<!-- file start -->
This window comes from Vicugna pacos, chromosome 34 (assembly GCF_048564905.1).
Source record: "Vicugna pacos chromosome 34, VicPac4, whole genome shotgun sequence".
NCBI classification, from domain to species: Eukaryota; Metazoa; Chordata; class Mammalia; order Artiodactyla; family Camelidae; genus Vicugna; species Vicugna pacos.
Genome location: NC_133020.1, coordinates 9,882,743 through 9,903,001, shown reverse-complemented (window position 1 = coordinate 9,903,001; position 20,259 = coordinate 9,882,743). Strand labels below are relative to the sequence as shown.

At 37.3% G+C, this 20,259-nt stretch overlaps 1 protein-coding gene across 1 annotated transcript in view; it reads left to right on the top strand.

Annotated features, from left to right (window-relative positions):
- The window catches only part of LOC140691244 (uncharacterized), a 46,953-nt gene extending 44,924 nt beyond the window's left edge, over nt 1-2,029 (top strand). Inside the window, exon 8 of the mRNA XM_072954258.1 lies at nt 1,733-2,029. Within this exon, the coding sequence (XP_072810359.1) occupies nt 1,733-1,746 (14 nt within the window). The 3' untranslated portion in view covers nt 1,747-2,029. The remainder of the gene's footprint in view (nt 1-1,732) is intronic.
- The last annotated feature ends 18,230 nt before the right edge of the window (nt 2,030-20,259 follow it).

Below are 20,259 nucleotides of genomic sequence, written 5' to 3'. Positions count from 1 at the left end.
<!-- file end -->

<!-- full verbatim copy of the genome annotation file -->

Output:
This window comes from Vicugna pacos, chromosome 34 (assembly GCF_048564905.1).
Source record: "Vicugna pacos chromosome 34, VicPac4, whole genome shotgun sequence".
NCBI classification, from domain to species: Eukaryota; Metazoa; Chordata; class Mammalia; order Artiodactyla; family Camelidae; genus Vicugna; species Vicugna pacos.
Genome location: NC_133020.1, coordinates 9,882,743 through 9,903,001, shown reverse-complemented (window position 1 = coordinate 9,903,001; position 20,259 = coordinate 9,882,743). Strand labels below are relative to the sequence as shown.

At 37.3% G+C, this 20,259-nt stretch overlaps 1 protein-coding gene across 1 annotated transcript in view; it reads left to right on the top strand.

Annotated features, from left to right (window-relative positions):
- The window catches only part of LOC140691244 (uncharacterized), a 46,953-nt gene extending 44,924 nt beyond the window's left edge, over nt 1-2,029 (top strand). Inside the window, exon 8 of the mRNA XM_072954258.1 lies at nt 1,733-2,029. Within this exon, the coding sequence (XP_072810359.1) occupies nt 1,733-1,746 (14 nt within the window). The 3' untranslated portion in view covers nt 1,747-2,029. The remainder of the gene's footprint in view (nt 1-1,732) is intronic.
- The last annotated feature ends 18,230 nt before the right edge of the window (nt 2,030-20,259 follow it).

Below are 20,259 nucleotides of genomic sequence, written 5' to 3'. Positions count from 1 at the left end.